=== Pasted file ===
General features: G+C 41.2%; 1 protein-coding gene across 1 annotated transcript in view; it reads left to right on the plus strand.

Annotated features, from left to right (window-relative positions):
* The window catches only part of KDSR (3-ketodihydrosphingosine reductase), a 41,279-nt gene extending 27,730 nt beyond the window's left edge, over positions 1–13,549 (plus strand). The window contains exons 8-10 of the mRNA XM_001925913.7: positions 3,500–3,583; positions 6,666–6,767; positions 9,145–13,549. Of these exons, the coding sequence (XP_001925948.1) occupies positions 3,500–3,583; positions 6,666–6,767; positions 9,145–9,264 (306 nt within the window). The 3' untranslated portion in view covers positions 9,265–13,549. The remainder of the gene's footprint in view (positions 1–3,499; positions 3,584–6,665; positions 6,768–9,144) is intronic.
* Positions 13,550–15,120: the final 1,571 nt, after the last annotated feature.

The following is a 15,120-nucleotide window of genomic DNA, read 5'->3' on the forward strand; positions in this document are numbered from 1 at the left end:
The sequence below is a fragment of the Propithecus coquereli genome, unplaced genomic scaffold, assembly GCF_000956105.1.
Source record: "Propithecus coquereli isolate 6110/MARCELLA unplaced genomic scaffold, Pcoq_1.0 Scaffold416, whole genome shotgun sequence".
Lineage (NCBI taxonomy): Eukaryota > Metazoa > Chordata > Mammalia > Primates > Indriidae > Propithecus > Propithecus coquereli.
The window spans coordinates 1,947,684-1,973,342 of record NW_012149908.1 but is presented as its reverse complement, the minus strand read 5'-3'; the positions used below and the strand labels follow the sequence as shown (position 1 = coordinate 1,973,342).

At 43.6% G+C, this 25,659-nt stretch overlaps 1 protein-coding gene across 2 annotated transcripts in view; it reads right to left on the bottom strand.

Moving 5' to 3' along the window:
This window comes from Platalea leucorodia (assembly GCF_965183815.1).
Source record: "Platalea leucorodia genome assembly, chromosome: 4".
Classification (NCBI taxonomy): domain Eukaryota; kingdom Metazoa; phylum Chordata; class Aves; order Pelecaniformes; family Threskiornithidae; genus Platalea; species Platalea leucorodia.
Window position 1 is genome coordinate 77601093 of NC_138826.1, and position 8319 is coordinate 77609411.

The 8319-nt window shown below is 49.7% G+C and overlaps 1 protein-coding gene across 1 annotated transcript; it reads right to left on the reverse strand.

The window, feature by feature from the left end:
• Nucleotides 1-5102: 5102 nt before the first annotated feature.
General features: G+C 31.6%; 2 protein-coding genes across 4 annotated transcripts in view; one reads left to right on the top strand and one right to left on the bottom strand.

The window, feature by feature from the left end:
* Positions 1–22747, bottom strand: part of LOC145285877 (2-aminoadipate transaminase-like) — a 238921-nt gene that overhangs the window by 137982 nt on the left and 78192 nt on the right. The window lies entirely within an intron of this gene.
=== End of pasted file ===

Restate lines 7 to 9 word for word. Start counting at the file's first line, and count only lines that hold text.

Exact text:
Source record: "Propithecus coquereli isolate 6110/MARCELLA unplaced genomic scaffold, Pcoq_1.0 Scaffold416, whole genome shotgun sequence".
Lineage (NCBI taxonomy): Eukaryota > Metazoa > Chordata > Mammalia > Primates > Indriidae > Propithecus > Propithecus coquereli.
The window spans coordinates 1,947,684-1,973,342 of record NW_012149908.1 but is presented as its reverse complement, the minus strand read 5'-3'; the positions used below and the strand labels follow the sequence as shown (position 1 = coordinate 1,973,342).